The mass exhalation rate (Bqkg−1∙h−1) in the building material samples is calculated using the following formula 3:

(3)

Where EM is the mass exhalation rate in (Bqkg−1∙h−1) and M is the mass of sample (kg) [8-15][8].

2.4. Determination the Annual Effective Dose

The following equation was used to calculate the annual effective dose as in equation 4:

(4)

Where:

fRn: is the conversion factor = 9 nSv / (Bq h m-3).

Ty: is the time spent indoors per year = 7000 hours

ϵ: is the equilibrium factor (= 0.4)

CRn : is the radon concentration.

Substituting the previous parameters in equation (4) we can evaluate the annual effective dose simply according to the following relation 5 [16, 17, 18].

(5)

3. Results and Discussion

Results and discussion for radon concentrations, radon exhalation rate in terms of area Ex, and radon exhalation rate in term of mass Em for destroyed building material samples used in Jabalia city are given in this chapter. Equations 1, 2, 3 and 5 respectively were used for calculating radon concentrations, radon exhalation rate in term of area, Ex, radon exhalation rate in terms of mass, Em, and Annual Dose for destroyed building material samples used in this study which include a red brick, marble, ceramic, concrete, tiles, asbestos, glass, and building stones. The results of Radon concentration only is shown in Table 2 for all building materials.

But radon exhalation rate in terms of area Ex, and radon exhalation rate in term of mass Em, and annual effective dose for Ceramic is shown in Table 3.

The radon exhalation rate in terms of area Ex, and radon exhalation rate in term of mass Em, and annual effective dose for each individual sample collected from Jabalia area are summarized in Table 3.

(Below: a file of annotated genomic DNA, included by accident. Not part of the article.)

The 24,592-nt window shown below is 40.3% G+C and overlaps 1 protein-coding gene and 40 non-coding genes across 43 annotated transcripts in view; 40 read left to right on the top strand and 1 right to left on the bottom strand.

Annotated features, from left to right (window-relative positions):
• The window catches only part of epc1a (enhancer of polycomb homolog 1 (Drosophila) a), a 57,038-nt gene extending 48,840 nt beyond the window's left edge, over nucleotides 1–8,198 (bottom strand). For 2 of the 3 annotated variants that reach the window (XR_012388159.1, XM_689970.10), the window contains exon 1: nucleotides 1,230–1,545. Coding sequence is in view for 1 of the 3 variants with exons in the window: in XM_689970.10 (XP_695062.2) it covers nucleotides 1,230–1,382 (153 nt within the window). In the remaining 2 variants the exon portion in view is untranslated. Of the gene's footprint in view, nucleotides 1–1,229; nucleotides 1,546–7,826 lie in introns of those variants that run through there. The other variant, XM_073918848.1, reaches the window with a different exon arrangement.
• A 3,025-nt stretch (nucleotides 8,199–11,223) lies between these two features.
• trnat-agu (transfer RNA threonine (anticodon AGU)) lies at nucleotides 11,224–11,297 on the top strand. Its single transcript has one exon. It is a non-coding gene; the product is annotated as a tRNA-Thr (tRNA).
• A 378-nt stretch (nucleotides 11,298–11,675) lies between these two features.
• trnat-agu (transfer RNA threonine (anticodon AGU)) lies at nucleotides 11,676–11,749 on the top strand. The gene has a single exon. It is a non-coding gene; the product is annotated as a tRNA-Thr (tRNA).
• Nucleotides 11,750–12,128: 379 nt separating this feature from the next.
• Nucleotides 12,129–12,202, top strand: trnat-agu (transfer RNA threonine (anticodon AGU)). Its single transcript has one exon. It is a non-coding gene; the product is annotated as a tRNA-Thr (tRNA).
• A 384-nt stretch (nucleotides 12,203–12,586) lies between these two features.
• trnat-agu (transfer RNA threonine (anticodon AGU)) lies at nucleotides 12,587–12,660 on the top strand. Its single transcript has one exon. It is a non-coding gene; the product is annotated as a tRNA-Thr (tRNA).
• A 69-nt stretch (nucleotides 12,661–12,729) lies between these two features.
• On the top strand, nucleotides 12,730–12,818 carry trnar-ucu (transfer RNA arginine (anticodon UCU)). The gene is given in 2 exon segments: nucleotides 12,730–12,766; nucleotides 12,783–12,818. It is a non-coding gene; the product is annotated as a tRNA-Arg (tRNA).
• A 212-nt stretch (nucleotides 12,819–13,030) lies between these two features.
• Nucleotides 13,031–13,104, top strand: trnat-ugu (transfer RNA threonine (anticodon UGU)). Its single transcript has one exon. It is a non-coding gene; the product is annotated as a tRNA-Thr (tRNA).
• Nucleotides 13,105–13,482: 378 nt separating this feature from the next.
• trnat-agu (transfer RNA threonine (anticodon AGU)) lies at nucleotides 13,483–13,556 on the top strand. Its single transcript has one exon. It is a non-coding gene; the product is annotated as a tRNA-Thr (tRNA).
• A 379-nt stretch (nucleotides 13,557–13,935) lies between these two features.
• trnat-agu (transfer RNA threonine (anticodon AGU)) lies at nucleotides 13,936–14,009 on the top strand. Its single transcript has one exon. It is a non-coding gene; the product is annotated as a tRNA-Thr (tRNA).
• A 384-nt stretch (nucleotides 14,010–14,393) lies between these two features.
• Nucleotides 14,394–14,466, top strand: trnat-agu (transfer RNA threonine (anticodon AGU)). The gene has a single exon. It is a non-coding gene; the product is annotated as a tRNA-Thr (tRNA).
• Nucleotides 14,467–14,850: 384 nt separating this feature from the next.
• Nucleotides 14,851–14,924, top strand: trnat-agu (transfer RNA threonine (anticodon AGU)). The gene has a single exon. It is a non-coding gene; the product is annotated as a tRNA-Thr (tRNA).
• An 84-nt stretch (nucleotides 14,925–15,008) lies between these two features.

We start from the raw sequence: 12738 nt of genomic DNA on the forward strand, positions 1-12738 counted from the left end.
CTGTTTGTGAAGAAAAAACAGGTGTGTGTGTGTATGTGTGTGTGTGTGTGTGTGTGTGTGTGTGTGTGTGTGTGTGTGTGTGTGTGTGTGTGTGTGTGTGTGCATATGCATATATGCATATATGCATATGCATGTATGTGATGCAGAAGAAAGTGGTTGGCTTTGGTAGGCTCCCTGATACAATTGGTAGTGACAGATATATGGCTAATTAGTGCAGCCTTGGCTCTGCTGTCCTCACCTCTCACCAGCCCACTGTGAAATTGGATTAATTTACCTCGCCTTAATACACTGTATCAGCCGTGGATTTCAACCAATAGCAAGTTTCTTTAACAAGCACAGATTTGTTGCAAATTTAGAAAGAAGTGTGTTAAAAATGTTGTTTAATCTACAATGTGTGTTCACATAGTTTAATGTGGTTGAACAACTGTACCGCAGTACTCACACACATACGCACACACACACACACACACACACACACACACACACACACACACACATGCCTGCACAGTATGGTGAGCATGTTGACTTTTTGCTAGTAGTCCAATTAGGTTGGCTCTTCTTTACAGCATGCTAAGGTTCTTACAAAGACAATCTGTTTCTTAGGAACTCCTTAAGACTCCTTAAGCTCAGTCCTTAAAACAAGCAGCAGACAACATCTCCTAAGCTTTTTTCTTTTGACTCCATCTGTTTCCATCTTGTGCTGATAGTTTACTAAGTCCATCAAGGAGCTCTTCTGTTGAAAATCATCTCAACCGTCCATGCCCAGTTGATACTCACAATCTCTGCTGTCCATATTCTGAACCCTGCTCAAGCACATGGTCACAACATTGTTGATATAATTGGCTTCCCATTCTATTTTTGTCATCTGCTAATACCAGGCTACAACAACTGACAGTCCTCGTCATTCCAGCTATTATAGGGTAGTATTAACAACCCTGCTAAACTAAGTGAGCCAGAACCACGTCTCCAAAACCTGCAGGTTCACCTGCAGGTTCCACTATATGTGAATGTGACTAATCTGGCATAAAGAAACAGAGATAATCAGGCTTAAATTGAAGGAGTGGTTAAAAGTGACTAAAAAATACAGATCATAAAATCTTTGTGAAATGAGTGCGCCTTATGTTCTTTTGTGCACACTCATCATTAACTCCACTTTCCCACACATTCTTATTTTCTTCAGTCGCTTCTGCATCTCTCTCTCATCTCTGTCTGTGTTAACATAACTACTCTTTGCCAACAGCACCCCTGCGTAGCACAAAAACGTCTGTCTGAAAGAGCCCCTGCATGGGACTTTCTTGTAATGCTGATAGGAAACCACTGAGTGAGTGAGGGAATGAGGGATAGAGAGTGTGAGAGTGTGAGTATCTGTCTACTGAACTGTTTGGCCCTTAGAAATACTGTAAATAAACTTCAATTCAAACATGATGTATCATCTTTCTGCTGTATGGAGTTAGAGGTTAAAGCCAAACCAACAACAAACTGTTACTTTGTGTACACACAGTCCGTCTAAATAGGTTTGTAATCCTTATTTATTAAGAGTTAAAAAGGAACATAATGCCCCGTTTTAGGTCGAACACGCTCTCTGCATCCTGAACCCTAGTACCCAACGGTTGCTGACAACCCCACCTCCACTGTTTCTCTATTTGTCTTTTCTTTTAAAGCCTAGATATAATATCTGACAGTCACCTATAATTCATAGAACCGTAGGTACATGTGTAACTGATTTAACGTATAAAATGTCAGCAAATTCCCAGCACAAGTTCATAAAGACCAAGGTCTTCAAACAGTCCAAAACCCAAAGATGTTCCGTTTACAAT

Table 2. Radon concentration only is shown in Table 2 for all building materials

Table 3. Summary of results of the average radon exhalation rate in terms of area Ex, radon concentration, radon exhalation rate in terms of mass Em and the annual effective dose from all destroyed building materials used in Jabalia district using standard calibration [6,7,8,9,10]

The data listed in Table 1 clearly show that concrete, tiles, building stones and asbestos are have high radon exhalation rate in terms of area Ex, radon concentration, radon exhalation rate in terms of mass Em and the annual effective dose. But the glass have low radon exhalation rate in terms of area Ex, radon concentration, radon exhalation rate in terms of mass Em and the annual effective dose.

The Figure 4 shows the comparison between destroyed building materials in terms of the average radon exhalation rates in term of area where the concrete have the highest value with 469.017 mBq.m-2.h-1 then asbestos with 463.895 mBq.m-2.h-1 then (tiles, building stones, ceramic, a red brick, marble and glass) with (204.087, 190.025, 133.92, 105.945, 105.130 and 86.506) mBq.m-2.h-1 respectively. Note that the glass have the lowest value of the materials studied.

Figure 4. This figure shows the Comparing histogram for the average radon exhalation rates in term of area.
Figure 5. This figure shows the Comparing histogram for the average radon concentration rates

The Figure 5 shows the comparison between destroyed building materials in terms of the average radon concentration rates where the concrete have the highest value with 375.580 By/m3 then asbestos with 371.140 By/m3 then (tiles, building stones, ceramic, a red brick, marble and glass) with( 163.280, 152.030, 107.650, 84.630, 84.110 and 69.210) respectively. Note that the glass has the lowest value of the materials studied.